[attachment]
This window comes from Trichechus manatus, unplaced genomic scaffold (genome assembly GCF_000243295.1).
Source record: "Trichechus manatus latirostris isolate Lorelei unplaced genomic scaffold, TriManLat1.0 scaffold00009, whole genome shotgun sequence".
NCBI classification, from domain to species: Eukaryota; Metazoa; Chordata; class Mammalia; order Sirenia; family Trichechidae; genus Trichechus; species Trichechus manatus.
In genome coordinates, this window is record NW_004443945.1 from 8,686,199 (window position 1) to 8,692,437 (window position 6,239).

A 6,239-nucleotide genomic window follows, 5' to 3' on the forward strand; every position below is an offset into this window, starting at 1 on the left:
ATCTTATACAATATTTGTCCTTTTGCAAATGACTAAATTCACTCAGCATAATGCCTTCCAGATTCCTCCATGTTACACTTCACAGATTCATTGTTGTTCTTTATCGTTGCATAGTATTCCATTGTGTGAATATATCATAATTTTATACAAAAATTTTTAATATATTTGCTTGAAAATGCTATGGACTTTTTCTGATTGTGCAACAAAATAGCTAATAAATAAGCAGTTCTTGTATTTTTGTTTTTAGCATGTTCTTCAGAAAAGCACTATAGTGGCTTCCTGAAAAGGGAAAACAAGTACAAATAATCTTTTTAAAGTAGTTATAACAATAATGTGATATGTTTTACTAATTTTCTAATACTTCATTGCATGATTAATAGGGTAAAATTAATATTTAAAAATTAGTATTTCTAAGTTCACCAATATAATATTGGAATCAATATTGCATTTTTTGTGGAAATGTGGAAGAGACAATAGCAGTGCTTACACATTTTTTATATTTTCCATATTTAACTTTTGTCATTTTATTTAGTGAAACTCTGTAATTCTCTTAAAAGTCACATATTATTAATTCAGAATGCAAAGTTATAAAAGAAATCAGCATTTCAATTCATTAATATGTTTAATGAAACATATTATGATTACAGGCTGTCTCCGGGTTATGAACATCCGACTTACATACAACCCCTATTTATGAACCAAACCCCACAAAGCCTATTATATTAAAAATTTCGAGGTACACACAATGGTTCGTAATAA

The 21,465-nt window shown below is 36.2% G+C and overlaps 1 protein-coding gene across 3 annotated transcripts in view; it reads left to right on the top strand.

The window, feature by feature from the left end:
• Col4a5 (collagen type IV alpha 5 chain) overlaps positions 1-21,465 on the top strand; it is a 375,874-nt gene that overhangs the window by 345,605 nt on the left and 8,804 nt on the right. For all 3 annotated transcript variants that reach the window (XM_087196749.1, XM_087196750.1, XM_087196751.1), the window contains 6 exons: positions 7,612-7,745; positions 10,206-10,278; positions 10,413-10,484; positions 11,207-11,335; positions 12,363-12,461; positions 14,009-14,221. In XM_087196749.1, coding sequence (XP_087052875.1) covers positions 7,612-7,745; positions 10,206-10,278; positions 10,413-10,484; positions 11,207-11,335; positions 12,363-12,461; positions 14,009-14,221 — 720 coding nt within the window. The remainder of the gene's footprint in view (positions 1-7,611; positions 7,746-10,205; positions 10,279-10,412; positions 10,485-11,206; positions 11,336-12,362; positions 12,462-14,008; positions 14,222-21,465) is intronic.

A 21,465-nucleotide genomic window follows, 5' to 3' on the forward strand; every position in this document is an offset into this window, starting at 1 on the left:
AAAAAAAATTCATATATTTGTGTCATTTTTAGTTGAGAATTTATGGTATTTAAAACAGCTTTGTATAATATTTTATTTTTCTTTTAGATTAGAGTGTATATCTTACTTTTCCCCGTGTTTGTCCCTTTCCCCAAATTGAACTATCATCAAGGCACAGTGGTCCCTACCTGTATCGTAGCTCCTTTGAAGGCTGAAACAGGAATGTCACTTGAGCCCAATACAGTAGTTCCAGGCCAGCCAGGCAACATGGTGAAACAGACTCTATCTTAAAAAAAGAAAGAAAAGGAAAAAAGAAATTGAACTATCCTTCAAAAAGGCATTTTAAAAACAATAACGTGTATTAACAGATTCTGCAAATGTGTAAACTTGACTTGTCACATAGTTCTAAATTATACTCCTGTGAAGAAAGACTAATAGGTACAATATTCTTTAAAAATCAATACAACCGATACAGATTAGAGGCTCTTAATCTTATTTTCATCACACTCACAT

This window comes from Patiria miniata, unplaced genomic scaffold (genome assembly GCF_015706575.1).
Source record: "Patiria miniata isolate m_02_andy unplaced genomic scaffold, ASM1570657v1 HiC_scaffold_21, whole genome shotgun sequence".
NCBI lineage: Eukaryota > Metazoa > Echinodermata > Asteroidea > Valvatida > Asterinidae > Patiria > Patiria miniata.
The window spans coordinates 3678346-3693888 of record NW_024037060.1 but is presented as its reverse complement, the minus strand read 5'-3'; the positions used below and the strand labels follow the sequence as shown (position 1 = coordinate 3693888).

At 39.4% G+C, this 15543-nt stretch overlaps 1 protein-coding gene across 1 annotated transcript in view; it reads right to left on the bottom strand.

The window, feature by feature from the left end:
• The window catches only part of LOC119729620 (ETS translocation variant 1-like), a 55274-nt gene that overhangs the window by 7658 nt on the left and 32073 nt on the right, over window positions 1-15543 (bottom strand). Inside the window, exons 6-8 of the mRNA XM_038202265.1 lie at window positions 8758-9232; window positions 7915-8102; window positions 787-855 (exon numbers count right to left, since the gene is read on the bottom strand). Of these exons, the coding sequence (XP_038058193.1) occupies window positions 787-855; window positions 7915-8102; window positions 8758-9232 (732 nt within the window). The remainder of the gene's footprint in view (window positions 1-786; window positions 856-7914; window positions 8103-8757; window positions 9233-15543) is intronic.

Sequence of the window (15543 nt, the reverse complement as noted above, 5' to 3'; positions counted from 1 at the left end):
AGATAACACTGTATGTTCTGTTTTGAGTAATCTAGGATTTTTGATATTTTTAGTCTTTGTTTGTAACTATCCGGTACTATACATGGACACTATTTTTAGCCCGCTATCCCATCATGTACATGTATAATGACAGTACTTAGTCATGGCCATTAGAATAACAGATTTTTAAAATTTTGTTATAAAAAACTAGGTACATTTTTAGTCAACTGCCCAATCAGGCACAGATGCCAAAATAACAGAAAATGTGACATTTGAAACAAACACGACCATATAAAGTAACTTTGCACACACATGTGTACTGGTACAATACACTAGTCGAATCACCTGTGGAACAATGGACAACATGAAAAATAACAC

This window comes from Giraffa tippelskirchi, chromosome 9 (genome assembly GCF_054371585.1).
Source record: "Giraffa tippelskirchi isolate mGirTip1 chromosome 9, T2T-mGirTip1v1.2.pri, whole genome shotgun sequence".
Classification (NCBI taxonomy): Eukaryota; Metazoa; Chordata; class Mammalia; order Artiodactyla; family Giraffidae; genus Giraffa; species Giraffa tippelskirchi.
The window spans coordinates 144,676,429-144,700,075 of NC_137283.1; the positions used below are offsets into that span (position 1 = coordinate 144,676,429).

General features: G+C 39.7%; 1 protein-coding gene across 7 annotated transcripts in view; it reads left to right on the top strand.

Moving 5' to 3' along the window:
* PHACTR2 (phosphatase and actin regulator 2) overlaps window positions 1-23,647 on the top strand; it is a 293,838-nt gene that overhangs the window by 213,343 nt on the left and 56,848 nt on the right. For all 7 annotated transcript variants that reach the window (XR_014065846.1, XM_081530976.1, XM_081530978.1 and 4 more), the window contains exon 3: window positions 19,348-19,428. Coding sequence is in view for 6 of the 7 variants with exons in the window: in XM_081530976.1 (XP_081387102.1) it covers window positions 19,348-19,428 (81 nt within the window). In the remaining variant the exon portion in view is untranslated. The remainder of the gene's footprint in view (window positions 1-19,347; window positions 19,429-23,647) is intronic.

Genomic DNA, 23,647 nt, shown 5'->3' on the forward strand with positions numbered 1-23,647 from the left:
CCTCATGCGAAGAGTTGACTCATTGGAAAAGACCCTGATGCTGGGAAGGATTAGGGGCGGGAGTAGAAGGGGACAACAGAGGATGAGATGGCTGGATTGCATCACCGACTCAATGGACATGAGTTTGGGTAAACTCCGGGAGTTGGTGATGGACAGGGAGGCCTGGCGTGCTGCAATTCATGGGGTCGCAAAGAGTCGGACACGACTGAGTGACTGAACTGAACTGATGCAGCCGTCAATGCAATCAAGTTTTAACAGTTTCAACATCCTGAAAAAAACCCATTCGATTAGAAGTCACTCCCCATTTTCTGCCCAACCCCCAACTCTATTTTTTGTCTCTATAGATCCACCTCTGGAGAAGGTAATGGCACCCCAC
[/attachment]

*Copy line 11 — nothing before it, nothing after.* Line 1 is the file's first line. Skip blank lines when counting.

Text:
AAAAAAAATTCATATATTTGTGTCATTTTTAGTTGAGAATTTATGGTATTTAAAACAGCTTTGTATAATATTTTATTTTTCTTTTAGATTAGAGTGTATATCTTACTTTTCCCCGTGTTTGTCCCTTTCCCCAAATTGAACTATCATCAAGGCACAGTGGTCCCTACCTGTATCGTAGCTCCTTTGAAGGCTGAAACAGGAATGTCACTTGAGCCCAATACAGTAGTTCCAGGCCAGCCAGGCAACATGGTGAAACAGACTCTATCTTAAAAAAAGAAAGAAAAGGAAAAAAGAAATTGAACTATCCTTCAAAAAGGCATTTTAAAAACAATAACGTGTATTAACAGATTCTGCAAATGTGTAAACTTGACTTGTCACATAGTTCTAAATTATACTCCTGTGAAGAAAGACTAATAGGTACAATATTCTTTAAAAATCAATACAACCGATACAGATTAGAGGCTCTTAATCTTATTTTCATCACACTCACAT